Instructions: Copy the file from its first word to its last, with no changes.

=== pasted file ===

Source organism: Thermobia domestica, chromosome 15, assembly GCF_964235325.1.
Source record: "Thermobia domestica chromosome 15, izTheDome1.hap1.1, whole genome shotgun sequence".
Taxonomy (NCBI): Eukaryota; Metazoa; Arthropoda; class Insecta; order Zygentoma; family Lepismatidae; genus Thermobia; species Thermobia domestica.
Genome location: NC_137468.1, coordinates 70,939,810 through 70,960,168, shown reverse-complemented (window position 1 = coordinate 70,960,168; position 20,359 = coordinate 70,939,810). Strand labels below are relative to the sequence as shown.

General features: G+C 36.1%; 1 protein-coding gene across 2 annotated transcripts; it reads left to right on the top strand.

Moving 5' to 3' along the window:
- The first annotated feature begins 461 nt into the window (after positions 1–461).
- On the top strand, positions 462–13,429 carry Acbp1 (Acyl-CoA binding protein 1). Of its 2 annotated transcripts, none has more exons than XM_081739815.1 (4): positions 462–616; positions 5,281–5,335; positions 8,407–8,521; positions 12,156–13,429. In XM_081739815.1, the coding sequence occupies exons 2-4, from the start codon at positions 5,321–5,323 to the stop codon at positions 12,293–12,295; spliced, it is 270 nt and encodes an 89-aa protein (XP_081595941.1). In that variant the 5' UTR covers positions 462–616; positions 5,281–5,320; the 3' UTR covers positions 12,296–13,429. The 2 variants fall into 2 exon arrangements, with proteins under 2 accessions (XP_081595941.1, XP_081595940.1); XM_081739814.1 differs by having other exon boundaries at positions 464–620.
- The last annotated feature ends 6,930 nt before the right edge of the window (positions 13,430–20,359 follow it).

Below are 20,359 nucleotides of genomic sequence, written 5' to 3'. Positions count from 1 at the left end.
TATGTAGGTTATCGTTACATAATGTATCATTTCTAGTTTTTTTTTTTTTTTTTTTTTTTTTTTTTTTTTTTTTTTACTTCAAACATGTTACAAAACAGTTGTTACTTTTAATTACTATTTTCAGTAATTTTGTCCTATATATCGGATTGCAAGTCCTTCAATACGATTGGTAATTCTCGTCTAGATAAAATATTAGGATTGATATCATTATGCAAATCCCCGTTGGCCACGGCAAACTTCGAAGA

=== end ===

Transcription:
Source organism: Thermobia domestica, chromosome 15, assembly GCF_964235325.1.
Source record: "Thermobia domestica chromosome 15, izTheDome1.hap1.1, whole genome shotgun sequence".
Taxonomy (NCBI): Eukaryota; Metazoa; Arthropoda; class Insecta; order Zygentoma; family Lepismatidae; genus Thermobia; species Thermobia domestica.
Genome location: NC_137468.1, coordinates 70,939,810 through 70,960,168, shown reverse-complemented (window position 1 = coordinate 70,960,168; position 20,359 = coordinate 70,939,810). Strand labels below are relative to the sequence as shown.

General features: G+C 36.1%; 1 protein-coding gene across 2 annotated transcripts; it reads left to right on the top strand.

Moving 5' to 3' along the window:
- The first annotated feature begins 461 nt into the window (after positions 1–461).
- On the top strand, positions 462–13,429 carry Acbp1 (Acyl-CoA binding protein 1). Of its 2 annotated transcripts, none has more exons than XM_081739815.1 (4): positions 462–616; positions 5,281–5,335; positions 8,407–8,521; positions 12,156–13,429. In XM_081739815.1, the coding sequence occupies exons 2-4, from the start codon at positions 5,321–5,323 to the stop codon at positions 12,293–12,295; spliced, it is 270 nt and encodes an 89-aa protein (XP_081595941.1). In that variant the 5' UTR covers positions 462–616; positions 5,281–5,320; the 3' UTR covers positions 12,296–13,429. The 2 variants fall into 2 exon arrangements, with proteins under 2 accessions (XP_081595941.1, XP_081595940.1); XM_081739814.1 differs by having other exon boundaries at positions 464–620.
- The last annotated feature ends 6,930 nt before the right edge of the window (positions 13,430–20,359 follow it).

Below are 20,359 nucleotides of genomic sequence, written 5' to 3'. Positions count from 1 at the left end.
TATGTAGGTTATCGTTACATAATGTATCATTTCTAGTTTTTTTTTTTTTTTTTTTTTTTTTTTTTTTTTTTTTTTACTTCAAACATGTTACAAAACAGTTGTTACTTTTAATTACTATTTTCAGTAATTTTGTCCTATATATCGGATTGCAAGTCCTTCAATACGATTGGTAATTCTCGTCTAGATAAAATATTAGGATTGATATCATTATGCAAATCCCCGTTGGCCACGGCAAACTTCGAAGA